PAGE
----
To Brand or Not to Brand….or Something Inbetween?
Written by Rosemary Rowen
The decision on whether to pursue a brand affiliation or to operate independently is one that hotel owners and developers need to weigh when considering options for new hotel development. There are numerous considerations to be made, based on a variety of factors including the hotel’s target audience, marketing benefits, design and operating guidelines, and costs associated with branding. However, the hard lines between branded versus independent are continuing to blur, as the emergence of quasi-brand options, or “soft brands” continues to become an attractive option on a number of levels.
Maintaining the independence and individuality of an independent hotel is attractive to many hoteliers, however, the convenience and power offered by brands is tempting when it comes down to the numbers. The proliferation of soft brands is evidence that there is a space between these two worlds that can be filled. Soft brand collections, such as Preferred Hotel Group, Leading Hotels of the World, and Small Luxury Hotels of the World offer alliances for hotels to maintain their individuality while at the same time leveraging the services of a brand. Traditional hotel brands, including major hotel chains, have also become players by launching their own soft brands. Examples include Choice’s Ascend Collection, described by the brand as “a network of historic, boutique and unique hotels that offer guests an authentic, local experience”, which began in 2008 and now has 118 properties throughout the United States, Canada, Europe, Central America, Australia and the Caribbean. In November 2013, Marriott’s Autograph Collection, penned as an “ensemble of strikingly independent hotels”, reached a milestone of 50 hotels in 13 countries in less than three years since the brand’s inception. An early player to market properties under a soft brand was Starwood with its Luxury Collection. The grouping of hotels, which dates back to the CIGA brand originating in 1906 as a collection of Europe’s most iconic properties, now consists of more than 85 hotels and resorts in more than 30 countries that offer unique, authentic experiences.
Among the advantages of choosing a soft brand are the obvious benefits of retaining independence in name, and maintaining a property’s individual character or charm. As one example, we have found that this is an attractive option when discussing branding options with colleges and universities that are looking to develop an on-campus hotel. To satisfy the priorities of the institution and create a sense of place, universities often prefer a hotel with a name that incorporates the name of the school so that the hotel is viewed as part of the university. However, in demand periods where school-generated business lulls and the hotel must rely on outside business as a supplement, universities see the advantage of having a brand affiliation that can bring visibility to other customers that it would not otherwise reach.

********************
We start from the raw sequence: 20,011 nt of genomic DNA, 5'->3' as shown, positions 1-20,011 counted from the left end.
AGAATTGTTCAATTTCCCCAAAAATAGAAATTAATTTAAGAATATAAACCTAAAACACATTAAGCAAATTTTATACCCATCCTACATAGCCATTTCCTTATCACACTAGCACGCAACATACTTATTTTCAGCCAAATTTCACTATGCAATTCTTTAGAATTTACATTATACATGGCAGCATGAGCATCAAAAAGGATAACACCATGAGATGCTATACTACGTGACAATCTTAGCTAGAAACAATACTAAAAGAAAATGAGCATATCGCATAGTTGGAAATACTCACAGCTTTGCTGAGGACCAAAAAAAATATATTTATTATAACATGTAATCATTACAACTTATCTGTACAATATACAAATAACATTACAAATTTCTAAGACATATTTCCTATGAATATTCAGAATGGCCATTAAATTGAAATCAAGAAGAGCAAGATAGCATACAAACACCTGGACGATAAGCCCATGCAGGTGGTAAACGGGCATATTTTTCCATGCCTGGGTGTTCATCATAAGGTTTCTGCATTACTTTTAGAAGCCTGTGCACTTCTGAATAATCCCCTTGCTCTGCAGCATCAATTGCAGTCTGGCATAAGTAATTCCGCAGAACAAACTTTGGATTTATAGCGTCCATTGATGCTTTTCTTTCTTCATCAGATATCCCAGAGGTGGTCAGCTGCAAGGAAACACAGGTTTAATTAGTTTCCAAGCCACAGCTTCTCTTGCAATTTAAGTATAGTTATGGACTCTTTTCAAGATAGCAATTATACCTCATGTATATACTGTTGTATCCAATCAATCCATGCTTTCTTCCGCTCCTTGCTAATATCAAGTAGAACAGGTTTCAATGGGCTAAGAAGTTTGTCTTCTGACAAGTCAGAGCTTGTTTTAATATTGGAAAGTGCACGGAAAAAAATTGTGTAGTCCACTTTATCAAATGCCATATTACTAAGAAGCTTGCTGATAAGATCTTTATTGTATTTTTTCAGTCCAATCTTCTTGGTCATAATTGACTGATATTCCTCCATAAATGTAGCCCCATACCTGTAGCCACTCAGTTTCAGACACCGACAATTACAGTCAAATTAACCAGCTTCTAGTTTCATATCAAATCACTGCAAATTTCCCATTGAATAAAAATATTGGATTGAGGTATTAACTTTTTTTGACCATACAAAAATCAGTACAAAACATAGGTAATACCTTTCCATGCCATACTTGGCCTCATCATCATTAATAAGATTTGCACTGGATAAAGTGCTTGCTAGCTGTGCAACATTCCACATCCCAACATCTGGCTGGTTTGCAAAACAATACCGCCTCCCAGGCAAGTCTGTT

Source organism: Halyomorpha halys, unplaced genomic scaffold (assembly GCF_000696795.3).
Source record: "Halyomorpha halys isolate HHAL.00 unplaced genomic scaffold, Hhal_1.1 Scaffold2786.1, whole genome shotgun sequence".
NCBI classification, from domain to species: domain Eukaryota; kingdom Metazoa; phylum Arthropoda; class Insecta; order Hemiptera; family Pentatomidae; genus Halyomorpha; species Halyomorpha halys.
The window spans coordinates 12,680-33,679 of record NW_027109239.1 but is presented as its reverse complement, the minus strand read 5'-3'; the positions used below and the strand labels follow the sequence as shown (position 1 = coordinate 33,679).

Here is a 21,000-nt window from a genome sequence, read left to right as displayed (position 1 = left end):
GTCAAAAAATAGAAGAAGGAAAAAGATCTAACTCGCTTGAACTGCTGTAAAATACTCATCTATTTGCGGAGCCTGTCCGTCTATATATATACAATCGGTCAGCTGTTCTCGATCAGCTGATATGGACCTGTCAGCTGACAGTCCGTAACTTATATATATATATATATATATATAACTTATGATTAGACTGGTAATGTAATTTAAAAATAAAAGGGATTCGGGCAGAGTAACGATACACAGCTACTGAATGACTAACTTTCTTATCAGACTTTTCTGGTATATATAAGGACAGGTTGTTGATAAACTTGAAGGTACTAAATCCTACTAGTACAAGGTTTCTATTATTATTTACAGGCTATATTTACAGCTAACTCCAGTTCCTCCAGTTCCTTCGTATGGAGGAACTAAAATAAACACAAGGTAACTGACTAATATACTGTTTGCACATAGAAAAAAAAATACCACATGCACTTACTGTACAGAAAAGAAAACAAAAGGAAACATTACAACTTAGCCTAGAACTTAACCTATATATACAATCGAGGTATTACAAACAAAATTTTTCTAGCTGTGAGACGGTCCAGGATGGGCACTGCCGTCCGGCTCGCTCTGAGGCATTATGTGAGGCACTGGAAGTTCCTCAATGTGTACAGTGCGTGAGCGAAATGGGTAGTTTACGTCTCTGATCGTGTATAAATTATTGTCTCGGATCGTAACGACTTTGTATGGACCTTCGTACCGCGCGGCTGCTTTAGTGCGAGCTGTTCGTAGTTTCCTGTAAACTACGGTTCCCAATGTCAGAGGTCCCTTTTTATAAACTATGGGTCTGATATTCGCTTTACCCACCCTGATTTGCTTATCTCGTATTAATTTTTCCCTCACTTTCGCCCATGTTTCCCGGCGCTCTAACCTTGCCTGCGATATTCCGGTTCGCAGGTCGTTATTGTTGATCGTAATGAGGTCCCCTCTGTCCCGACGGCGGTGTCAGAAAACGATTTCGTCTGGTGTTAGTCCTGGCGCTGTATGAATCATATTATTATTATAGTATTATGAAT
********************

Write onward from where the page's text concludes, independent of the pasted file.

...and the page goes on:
Joining a loose affiliation often gives the hotelier more flexible contract terms and lower fees than they would find when choosing to affiliate under a traditional brand flag. Having access to a larger scale marketing and reservation systems, purchasing power, and strength of distribution systems are benefits on the operational side for hotel owners, but having an association with a brand or a collection can also give a peace of mind to the traveler who wants the comfort of a certain standard that they know they will get when booking, but who are looking for a unique experience at the same time. Finally, when considering financing options, lender confidence with a brand name attached to the project versus an unknown independent can be a critical factor in the branding choice.
Soft brands are not a magical sweet spot on the branding spectrum for all properties. In each case, the hotel owner needs to do a comprehensive cost-benefit analysis to see where their needs and priorities lie on the scale from independent to traditional brand. But perhaps similar to how boutique hotels entered the market as a new class of hotels, soft brands are gaining in popularity and their definition is continuously evolving.
About the Author
Rosemary Rowen is a consultant based in Pinnacle Advisory Group’s Boston office. Since joining Pinnacle in 2013, she has completed work involving lodging supply and demand analyses, facility recommendations, brand assessments, and appraisals of both branded and independent hotels and resorts. Rosemary holds a Bachelor of Science degree from the School of Hotel Administration at Cornell University and her industry background includes roles in hotel sales and operations as well as analyst experience.